Renting an Apartment in Lisbon: The Ultimate Guide

Lisbon has been a hot spot for expats for a while now. Many young professionals and investors choose the wonderful capital of Portugal as their destination of relocation due to its perfect weather, rich culture, great food, and safety. 

If you’re in search of a destination that offers high quality of life and Lisbon is a predominant option for you, proceed to read this article that aims to give you the necessary information about renting an apartment in Lisbon.

Apartments for Rent in Lisbon

Finding a suitable apartment for rent can be a challenging task in Lisbon. Since the city is the capital of Portugal, rental prices are higher compared to other cities in the country. However, the price may vary according to the district and the length of the contract. 

Being a foreigner also may impact the renting process because some leasers might not want to make long-term contracts with foreigners. Finding the best option might take a while, but you’ll eventually succeed if you research thoroughly and get well-informed. A little patience will definitely do you good, as well.

If you’re in search of a destination that offers high quality of life, Lisbon can be a good option.

Pros and Cons of Renting an Apartment in Lisbon

Making a pros and cons list always gives you a head start in such processes. Here’s one that will ease your decision-making process: 

━ Pros of Renting an Apartment in Lisbon:

Excellent and fair-priced public transportation

Best education facilities in the country

Lots of beautiful places around for weekend getaways such as Sintra and Cascais

Vivid nightlife

Offers the best job opportunities in the country

Great food and drinks

High life quality

Mild climate

Low cost of living

━ Cons of Renting an Apartment in Lisbon:

Gets a lot of tourists

Houses lack central heating and are poorly insulated

Most expensive city in the country

Costs of Apartment Rentals in Lisbon

Buying property in Alcochete will offer you a luxurious Portuguese lifestyle. Keep in consideration all the aspects of the real estate market before investing.

The rents vary in Lisbon according to the district, amenities, and size and type of the property. The prices can change depending on whether the lease you’re signing is short-term or long-term. Find below average costs of apartments according to their approximate sizes and numbers of rooms:  

  • A studio apartment that is approximately 20 m²: €650
  • Single bedroom apartment that is approximately 50 m²: €800
  • A two-bedroom apartment that is approximately 83 m²: €1,100
  • A three-bedroom apartment that is approximately 120 m²: €2,000

The prices given above are figures estimated to provide a general idea; they’re not exact. Although you may come across pricier houses during your search, there’s also room for the surprise factor of finding a cheaper apartment.

Best Neighborhoods To Live in Lisbon

There are different characteristics to every neighborhood. Researching them before you move is crucial for where you live and your way of living to be compatible. The following are some of the best places to live in Lisbon:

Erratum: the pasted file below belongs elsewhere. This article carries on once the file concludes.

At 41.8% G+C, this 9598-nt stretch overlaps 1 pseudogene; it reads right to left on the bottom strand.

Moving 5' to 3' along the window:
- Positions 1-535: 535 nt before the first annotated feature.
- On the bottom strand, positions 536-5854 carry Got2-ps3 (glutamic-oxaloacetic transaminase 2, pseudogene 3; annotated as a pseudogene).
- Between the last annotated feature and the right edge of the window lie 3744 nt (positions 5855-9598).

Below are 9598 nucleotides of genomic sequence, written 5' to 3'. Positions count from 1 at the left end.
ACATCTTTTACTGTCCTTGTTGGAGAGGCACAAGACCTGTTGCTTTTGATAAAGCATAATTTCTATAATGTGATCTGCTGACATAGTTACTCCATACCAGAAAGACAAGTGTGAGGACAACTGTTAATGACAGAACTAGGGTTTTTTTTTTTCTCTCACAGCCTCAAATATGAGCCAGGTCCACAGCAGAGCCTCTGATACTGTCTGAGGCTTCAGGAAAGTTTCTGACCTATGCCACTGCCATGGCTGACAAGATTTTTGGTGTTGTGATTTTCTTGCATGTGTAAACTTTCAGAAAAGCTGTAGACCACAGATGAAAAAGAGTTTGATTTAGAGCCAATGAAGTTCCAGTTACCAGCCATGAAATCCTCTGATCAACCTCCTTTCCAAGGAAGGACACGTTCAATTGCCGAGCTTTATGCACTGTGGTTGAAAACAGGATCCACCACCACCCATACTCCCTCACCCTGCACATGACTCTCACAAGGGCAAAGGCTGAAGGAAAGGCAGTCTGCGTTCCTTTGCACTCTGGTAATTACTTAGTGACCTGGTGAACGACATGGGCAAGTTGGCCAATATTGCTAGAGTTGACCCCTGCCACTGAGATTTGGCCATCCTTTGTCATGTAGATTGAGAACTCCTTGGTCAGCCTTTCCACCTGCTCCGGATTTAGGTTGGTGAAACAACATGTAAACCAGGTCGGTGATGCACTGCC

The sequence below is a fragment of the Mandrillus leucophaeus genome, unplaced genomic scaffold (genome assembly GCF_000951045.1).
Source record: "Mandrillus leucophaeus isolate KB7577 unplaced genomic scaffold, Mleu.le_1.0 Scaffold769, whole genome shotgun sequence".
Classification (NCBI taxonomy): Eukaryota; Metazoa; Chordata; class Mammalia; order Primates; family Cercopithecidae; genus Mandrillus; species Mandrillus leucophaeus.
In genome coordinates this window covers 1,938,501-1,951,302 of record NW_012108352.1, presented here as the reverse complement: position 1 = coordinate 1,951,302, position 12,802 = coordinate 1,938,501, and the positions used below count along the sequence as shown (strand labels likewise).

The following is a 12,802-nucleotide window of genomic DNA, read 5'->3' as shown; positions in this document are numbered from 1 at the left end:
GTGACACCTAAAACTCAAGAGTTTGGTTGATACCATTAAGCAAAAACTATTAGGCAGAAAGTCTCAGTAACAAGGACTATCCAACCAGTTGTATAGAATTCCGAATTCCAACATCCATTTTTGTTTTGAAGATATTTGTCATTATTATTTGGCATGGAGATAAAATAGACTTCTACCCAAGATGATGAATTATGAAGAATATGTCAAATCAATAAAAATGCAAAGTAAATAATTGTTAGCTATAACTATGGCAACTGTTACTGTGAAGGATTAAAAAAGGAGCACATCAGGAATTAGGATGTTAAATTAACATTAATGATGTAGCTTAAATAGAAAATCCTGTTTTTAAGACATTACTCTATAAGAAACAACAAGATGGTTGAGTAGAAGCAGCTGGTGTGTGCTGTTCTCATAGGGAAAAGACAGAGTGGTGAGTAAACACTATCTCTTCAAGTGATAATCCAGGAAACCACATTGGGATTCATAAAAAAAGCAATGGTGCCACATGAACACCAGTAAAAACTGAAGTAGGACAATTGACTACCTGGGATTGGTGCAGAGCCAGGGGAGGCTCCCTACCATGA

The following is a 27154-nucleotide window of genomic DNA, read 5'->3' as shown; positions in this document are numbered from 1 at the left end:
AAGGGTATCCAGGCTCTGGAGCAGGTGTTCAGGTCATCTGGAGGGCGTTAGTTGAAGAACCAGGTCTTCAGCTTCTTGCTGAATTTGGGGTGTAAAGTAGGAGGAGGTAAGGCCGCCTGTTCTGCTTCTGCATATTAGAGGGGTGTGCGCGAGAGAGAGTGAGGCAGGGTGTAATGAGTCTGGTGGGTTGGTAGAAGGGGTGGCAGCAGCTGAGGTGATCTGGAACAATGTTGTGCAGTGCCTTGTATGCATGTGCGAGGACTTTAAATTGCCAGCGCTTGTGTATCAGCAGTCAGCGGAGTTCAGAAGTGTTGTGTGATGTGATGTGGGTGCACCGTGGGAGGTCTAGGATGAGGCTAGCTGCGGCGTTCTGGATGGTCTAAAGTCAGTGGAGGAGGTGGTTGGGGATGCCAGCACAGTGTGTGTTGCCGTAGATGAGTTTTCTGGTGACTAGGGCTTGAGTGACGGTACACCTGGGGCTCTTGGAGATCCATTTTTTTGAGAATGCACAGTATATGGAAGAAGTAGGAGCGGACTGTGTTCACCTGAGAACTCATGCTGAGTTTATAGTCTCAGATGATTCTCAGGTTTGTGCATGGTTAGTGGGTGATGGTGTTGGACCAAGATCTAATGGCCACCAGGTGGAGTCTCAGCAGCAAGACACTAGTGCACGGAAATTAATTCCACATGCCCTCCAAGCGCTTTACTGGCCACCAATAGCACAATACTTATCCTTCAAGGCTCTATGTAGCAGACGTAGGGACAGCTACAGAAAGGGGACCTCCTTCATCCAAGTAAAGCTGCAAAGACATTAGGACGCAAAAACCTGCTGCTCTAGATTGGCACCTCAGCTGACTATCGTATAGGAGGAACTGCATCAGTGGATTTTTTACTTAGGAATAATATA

With its mesmerizing landscapes and beautiful narrow streets to wander among, Alfama is a great place to live for those who seek tranquility. This neighborhood is a perfect fit for those who like to get around on foot instead of driving because it’s founded on the top of a hill and its streets are pretty narrow.

Alfama’s population is a good mix of young professionals, families, and the elderly who have been living there for quite some time: meaning the neighborhood has something to offer for everyone of all age groups. 

Alfama, Lisbon


Located right at the heart of the capital, Baixa is the old town of Lisbon. The town swarms with the historical heritage of the city. The buildings and streets of Baixa are fascinating. 

Everything you need like cafes, restaurants, or grocery stores will be close by if you live in Baixa. There’s only one downside to these perks; the town gets crowded with both tourists and locals. However, if you like busy streets and vivid nightlife, that won’t be a problem for you at all.


Sintra is a part of Greater Lisbon, approximately 27 kilometers from the capital. The town is a sight for sore eyes, and its mountainside has been listed as a World Heritage Site by UNESCO. 

Sintra is a town located on the Portuguese Riviera full of pleasant landscapes, gardens, sunny beaches, and beautiful mansions and palaces. What’s even better about this beautiful place is that the apartments are generally affordable.


Cascais is a town that is part of the Greater Lisbon in the Portuguese Riviera just like Sintra. However, it gets much more touristic action. 

Cascais is famous for its golden beaches, fancy hotels, and gorgeous bays. The town used to be a fishermen’s village and still is the perfect destination for those who favor seafood. Apartments are a bit expensive, on the other hand, since Cascais is a wealthy town.


Principe Real

Principe Real may be one of the most culturally diverse spots in Lisbon. The neighborhood offers great food and drinks as well as a glance at the art scene with its many galleries.